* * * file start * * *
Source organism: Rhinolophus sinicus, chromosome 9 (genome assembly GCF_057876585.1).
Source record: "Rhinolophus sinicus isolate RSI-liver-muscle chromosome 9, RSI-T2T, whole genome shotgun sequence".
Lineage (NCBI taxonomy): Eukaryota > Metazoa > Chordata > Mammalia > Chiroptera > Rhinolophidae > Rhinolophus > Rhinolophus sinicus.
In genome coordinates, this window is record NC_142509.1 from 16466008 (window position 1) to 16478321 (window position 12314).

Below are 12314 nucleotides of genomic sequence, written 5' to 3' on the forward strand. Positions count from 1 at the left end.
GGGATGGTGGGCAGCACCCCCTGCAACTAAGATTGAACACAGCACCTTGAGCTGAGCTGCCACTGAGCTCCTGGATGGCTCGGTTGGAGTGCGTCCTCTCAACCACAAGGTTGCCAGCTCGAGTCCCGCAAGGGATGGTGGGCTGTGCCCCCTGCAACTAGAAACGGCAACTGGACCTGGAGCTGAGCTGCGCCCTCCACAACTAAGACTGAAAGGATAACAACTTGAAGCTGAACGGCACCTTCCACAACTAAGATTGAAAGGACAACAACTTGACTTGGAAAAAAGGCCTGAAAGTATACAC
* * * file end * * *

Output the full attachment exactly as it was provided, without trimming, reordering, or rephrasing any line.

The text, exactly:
Source organism: Rhinolophus sinicus, chromosome 9 (genome assembly GCF_057876585.1).
Source record: "Rhinolophus sinicus isolate RSI-liver-muscle chromosome 9, RSI-T2T, whole genome shotgun sequence".
Lineage (NCBI taxonomy): Eukaryota > Metazoa > Chordata > Mammalia > Chiroptera > Rhinolophidae > Rhinolophus > Rhinolophus sinicus.
In genome coordinates, this window is record NC_142509.1 from 16466008 (window position 1) to 16478321 (window position 12314).

Below are 12314 nucleotides of genomic sequence, written 5' to 3' on the forward strand. Positions count from 1 at the left end.
GGGATGGTGGGCAGCACCCCCTGCAACTAAGATTGAACACAGCACCTTGAGCTGAGCTGCCACTGAGCTCCTGGATGGCTCGGTTGGAGTGCGTCCTCTCAACCACAAGGTTGCCAGCTCGAGTCCCGCAAGGGATGGTGGGCTGTGCCCCCTGCAACTAGAAACGGCAACTGGACCTGGAGCTGAGCTGCGCCCTCCACAACTAAGACTGAAAGGATAACAACTTGAAGCTGAACGGCACCTTCCACAACTAAGATTGAAAGGACAACAACTTGACTTGGAAAAAAGGCCTGAAAGTATACAC